A few months ago the Thoroughbred world lost a champion. Rare Menace, a foal of 1977 and a chestnut gelding by Rare Rice out of Ullage, by Monty Ayr Menace, was euthanized due to infirmities of old age. Rare Menace was bred by Dr. Hugo John Cole of North Dakota. He raced six times at ages 2 and 3 at Suffolk Downs and Meadowlands, in six-furlong maiden-claiming races, never finishing better than eighth.
No, Rare Menace, affectionately known as “Dennis,” was not a champion racehorse. It was what he did after his race career that made him a champion.
When I met Dennis, he was 12 years old and had been through 10 owners. His papers amazingly stayed with him. He was the third horse my family purchased, and the first Thoroughbred. We were taking care of Dennis for a cousin while her family moved. I fell in love and my cousin decided to sell him. I begged my parents to buy him and cried every time they mentioned listing him for sale instead. We needed a riding horse for 4-H events, so Dennis was purchased and became part of the family.
We had a blast together in 4-H. We competed in everything from western pleasure and gymkhana to jumping, dressage, and 30-mile competitive trail rides. We also raced our friends through fields and on abandoned railroad beds. I was always a bit of an outcast at school, so the unconditional love and partnership from Dennis gave me an area of life I was confident about. He also kept me too busy to get into trouble and was there to cry on during heartbreaks.
Many of my favorite childhood memories include Dennis. We were once the last hunt seat pair in a “break your gait” class (you have two strides to change to the gait called). We were hand-galloping; then the judge asked for a halt; Dennis stopped on a dime and stood perfectly still. At another show a western trainer approached us after a western horsemanship class. He told me we had been the best horse and rider team. Then there was the time I overestimated a jump on a hunt pace, went over Dennis’ head, and fell directly in front of him. He contorted himself to protect me.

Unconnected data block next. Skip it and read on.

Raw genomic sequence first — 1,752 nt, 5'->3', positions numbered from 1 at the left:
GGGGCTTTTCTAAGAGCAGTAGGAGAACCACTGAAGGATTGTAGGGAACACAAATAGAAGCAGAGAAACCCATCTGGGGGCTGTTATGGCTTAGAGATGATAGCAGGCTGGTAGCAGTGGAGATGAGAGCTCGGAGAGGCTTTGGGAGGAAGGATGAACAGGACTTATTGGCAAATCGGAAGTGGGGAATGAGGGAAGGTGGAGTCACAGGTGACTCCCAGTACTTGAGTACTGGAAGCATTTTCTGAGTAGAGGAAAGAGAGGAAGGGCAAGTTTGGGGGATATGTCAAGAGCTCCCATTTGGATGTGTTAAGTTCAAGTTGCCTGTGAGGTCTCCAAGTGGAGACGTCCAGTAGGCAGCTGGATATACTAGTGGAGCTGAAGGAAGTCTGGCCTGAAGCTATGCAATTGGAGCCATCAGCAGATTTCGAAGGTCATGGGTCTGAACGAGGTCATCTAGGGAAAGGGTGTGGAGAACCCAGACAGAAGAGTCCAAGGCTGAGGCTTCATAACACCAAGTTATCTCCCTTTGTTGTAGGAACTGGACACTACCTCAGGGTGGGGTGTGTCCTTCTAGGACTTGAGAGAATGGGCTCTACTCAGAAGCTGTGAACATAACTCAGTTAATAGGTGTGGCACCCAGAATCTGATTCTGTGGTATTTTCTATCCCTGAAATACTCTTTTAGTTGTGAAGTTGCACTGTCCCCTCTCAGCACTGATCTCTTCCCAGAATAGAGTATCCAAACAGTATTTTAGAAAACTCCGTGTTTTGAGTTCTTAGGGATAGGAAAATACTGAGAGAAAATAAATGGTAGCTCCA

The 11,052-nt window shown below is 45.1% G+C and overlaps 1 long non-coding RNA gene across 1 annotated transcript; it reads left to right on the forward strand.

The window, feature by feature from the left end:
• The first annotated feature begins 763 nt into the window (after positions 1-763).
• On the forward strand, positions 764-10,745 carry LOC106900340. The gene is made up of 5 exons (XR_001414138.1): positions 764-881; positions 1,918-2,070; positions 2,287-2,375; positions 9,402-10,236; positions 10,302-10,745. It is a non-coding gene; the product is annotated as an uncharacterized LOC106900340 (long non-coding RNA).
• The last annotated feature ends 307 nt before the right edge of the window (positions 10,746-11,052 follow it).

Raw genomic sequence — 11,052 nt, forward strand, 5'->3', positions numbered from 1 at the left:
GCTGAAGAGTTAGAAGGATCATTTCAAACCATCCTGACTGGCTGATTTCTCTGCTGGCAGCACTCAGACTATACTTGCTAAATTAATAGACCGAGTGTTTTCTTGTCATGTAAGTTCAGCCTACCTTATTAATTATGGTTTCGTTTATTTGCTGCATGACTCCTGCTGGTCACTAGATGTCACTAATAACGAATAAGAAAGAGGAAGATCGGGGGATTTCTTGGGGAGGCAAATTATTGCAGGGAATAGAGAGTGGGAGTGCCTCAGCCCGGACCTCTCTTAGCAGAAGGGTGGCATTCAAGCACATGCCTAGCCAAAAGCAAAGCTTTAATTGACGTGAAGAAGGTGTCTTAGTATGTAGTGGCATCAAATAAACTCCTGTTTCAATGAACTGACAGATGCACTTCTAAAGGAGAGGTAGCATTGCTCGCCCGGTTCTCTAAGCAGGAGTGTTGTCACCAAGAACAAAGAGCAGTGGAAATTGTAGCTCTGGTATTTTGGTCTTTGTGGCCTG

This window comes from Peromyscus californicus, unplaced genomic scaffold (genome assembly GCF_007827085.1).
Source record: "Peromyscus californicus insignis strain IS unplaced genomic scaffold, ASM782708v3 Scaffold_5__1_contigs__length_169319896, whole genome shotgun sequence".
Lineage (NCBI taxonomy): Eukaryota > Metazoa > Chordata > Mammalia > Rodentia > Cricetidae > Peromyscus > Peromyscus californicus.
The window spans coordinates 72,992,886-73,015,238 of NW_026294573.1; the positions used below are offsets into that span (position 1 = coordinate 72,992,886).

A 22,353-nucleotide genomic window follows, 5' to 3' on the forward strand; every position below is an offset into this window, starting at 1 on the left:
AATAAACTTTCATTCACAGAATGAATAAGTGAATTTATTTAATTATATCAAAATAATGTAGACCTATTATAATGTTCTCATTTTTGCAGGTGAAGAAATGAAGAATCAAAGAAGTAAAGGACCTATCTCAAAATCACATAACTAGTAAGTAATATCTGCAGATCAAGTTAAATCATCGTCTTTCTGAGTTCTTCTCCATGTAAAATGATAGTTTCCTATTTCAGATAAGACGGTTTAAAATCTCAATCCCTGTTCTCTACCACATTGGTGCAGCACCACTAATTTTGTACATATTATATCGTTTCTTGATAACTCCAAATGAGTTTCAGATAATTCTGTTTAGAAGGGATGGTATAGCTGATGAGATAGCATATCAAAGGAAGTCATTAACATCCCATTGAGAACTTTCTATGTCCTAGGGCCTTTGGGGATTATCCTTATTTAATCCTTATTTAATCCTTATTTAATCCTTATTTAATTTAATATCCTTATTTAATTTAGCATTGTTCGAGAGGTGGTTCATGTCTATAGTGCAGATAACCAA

As much as my life was affected by Dennis, everyone else who came in contact with him was also affected. He loved children and actually would pout if a child did not take a pony ride on him. While he was hyper when I saddled him up for gymkhana, he was perfectly calm and steady when a child was on him. When showing at the New Jersey State Fair, he always drew spectators. He wore baseball caps or my riding helmet for many photo ops. He was the first horse my eldest niece ever met. She is now a confirmed Thoroughbred lover, even though her mom still has the Arab we had growing up. Through our ability to communicate without any obvious cues, we amazed younger 4-H’ers on how close of a relationship could be had with an equine partner. Many of them have become interested in Thoroughbreds instead of the stock breeds they grew up with.
Dennis wasn’t a champion racehorse by any stretch of the imagination; however, what he did for the image of Thoroughbreds after he retired from racing made him a champion for the breed. I want to thank those that were involved with the decision to re-home Dennis after his racing career. I also would like to encourage all owners and trainers currently racing less-than-stellar Thoroughbreds to look into the many options available to re-home them. While not every Thoroughbred can be a champion racehorse, they all have the possibility to be a champion in the life of a child. I can’t imagine what my life would have been like without Dennis. I am now in the process of locating my next Thoroughbred ex-racehorse partner and hope to one day have my own breed-to-race/show program.
Jessica Yeargin has a B.S. degree in Animal Science from Virginia Tech and is a self-taught student of Thoroughbred racing.